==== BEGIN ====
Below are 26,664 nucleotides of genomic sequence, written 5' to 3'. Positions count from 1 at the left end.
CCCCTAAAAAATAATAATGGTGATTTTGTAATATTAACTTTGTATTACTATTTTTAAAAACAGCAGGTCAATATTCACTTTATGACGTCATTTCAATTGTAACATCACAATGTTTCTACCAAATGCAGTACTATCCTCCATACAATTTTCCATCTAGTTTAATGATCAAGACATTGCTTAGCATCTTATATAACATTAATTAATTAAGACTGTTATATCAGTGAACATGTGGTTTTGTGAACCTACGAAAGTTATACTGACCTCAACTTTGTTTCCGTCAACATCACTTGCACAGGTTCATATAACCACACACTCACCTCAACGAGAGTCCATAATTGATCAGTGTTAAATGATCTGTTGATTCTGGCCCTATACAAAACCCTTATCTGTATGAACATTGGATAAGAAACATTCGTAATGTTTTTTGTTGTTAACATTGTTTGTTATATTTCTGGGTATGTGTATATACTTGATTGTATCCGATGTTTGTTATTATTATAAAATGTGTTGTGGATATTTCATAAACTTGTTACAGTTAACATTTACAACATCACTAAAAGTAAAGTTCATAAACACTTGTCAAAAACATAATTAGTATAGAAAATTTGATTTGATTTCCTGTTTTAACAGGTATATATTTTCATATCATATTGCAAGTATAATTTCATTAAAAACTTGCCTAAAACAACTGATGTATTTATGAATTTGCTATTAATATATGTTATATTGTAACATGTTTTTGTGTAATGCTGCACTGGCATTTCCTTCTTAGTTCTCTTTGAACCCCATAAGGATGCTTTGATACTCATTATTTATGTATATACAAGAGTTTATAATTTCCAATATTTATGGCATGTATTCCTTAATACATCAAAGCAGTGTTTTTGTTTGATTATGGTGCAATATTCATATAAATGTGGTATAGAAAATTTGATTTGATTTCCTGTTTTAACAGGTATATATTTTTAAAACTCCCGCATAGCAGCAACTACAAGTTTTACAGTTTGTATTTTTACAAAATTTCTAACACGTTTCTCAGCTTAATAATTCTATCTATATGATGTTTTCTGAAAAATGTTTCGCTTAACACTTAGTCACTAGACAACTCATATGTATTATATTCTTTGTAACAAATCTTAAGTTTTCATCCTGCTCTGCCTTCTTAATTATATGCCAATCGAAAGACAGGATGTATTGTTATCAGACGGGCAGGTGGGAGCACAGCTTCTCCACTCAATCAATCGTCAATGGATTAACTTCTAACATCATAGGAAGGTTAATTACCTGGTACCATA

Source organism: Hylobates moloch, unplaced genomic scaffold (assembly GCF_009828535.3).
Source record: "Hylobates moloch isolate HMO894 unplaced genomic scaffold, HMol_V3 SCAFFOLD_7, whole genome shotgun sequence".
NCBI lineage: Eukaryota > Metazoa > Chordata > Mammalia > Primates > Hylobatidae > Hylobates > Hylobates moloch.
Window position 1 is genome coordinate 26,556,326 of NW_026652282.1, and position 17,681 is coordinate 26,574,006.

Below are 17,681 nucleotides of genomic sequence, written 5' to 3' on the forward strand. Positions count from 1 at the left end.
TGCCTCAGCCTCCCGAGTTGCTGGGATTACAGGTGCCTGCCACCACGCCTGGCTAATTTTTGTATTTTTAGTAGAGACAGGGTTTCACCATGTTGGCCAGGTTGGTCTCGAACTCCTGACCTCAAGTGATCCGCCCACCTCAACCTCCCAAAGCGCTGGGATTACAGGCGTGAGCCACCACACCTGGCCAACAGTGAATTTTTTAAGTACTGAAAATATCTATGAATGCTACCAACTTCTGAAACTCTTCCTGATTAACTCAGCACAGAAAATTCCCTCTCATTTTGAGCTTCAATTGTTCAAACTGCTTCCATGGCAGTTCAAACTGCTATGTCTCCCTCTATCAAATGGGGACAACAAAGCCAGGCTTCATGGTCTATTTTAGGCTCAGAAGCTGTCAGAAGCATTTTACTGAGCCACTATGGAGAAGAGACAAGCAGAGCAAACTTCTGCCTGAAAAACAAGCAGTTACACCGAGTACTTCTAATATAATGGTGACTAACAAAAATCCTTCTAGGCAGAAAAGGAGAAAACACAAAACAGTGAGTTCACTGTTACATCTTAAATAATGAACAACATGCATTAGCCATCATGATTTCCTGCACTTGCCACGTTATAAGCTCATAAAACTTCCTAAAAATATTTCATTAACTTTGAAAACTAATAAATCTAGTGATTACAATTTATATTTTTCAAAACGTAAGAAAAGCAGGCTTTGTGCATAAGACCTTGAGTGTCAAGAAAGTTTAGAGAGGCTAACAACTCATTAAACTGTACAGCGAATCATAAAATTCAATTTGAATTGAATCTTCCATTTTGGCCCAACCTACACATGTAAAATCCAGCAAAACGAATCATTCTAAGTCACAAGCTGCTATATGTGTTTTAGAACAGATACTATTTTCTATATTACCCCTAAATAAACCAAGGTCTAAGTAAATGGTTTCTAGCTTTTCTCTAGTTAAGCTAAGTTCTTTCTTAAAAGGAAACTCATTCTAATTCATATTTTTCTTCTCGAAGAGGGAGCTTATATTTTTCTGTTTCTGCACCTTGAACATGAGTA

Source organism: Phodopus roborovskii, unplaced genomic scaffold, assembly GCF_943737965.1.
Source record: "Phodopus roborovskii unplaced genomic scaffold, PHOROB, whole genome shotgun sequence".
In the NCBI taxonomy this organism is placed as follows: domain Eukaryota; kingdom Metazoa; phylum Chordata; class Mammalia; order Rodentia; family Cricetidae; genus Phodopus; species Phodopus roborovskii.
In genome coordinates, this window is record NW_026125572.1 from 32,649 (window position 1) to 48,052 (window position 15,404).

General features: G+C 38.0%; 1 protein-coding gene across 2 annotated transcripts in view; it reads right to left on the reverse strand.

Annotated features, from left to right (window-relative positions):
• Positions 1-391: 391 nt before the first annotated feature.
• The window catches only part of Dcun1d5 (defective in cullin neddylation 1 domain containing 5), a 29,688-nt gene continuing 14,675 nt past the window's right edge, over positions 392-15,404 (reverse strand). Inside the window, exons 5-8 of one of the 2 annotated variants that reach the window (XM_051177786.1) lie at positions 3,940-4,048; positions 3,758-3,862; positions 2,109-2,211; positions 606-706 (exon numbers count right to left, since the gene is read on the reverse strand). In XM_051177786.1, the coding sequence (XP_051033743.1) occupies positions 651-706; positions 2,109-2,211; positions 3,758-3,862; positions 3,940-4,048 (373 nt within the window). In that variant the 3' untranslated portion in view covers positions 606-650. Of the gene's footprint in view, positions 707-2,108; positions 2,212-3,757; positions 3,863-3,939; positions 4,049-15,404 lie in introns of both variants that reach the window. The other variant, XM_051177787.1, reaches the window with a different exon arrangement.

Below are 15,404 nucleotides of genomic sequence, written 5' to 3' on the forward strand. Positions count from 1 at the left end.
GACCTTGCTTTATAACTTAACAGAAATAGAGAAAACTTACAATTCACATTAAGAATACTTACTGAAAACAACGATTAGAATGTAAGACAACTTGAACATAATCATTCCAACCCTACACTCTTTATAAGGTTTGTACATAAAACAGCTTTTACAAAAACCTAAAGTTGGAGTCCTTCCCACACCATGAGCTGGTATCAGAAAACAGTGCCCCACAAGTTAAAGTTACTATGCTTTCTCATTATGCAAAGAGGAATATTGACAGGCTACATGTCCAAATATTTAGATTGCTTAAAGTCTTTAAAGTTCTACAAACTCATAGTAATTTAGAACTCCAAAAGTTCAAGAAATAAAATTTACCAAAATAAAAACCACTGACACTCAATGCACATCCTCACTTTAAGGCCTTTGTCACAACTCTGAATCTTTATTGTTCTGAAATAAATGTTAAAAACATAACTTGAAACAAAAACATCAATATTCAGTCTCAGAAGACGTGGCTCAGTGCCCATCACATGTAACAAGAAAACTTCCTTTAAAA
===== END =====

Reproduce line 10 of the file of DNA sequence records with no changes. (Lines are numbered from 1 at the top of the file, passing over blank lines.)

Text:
Source record: "Phodopus roborovskii unplaced genomic scaffold, PHOROB, whole genome shotgun sequence".